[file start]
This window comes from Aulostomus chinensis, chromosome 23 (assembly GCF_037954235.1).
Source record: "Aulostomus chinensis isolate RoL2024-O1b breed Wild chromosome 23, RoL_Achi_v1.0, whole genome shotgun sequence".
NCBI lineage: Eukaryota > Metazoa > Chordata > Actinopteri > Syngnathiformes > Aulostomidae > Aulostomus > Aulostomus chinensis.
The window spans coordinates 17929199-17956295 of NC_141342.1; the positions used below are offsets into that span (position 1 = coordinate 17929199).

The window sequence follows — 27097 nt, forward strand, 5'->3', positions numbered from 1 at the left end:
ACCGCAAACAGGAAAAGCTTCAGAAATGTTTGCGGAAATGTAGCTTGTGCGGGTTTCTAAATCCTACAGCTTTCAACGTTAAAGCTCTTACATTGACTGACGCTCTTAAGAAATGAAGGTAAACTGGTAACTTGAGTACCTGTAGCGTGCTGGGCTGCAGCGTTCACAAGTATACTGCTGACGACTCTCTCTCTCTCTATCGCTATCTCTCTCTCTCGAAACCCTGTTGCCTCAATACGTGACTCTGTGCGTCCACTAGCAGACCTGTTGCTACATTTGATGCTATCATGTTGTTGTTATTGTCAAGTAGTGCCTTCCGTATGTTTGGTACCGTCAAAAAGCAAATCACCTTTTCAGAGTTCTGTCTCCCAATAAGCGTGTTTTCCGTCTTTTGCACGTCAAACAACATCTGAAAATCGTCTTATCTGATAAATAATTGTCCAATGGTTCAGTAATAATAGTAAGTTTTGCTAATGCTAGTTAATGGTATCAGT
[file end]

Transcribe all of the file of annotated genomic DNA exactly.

This window comes from Aulostomus chinensis, chromosome 23 (assembly GCF_037954235.1).
Source record: "Aulostomus chinensis isolate RoL2024-O1b breed Wild chromosome 23, RoL_Achi_v1.0, whole genome shotgun sequence".
NCBI lineage: Eukaryota > Metazoa > Chordata > Actinopteri > Syngnathiformes > Aulostomidae > Aulostomus > Aulostomus chinensis.
The window spans coordinates 17929199-17956295 of NC_141342.1; the positions used below are offsets into that span (position 1 = coordinate 17929199).

The window sequence follows — 27097 nt, forward strand, 5'->3', positions numbered from 1 at the left end:
ACCGCAAACAGGAAAAGCTTCAGAAATGTTTGCGGAAATGTAGCTTGTGCGGGTTTCTAAATCCTACAGCTTTCAACGTTAAAGCTCTTACATTGACTGACGCTCTTAAGAAATGAAGGTAAACTGGTAACTTGAGTACCTGTAGCGTGCTGGGCTGCAGCGTTCACAAGTATACTGCTGACGACTCTCTCTCTCTCTATCGCTATCTCTCTCTCTCGAAACCCTGTTGCCTCAATACGTGACTCTGTGCGTCCACTAGCAGACCTGTTGCTACATTTGATGCTATCATGTTGTTGTTATTGTCAAGTAGTGCCTTCCGTATGTTTGGTACCGTCAAAAAGCAAATCACCTTTTCAGAGTTCTGTCTCCCAATAAGCGTGTTTTCCGTCTTTTGCACGTCAAACAACATCTGAAAATCGTCTTATCTGATAAATAATTGTCCAATGGTTCAGTAATAATAGTAAGTTTTGCTAATGCTAGTTAATGGTATCAGT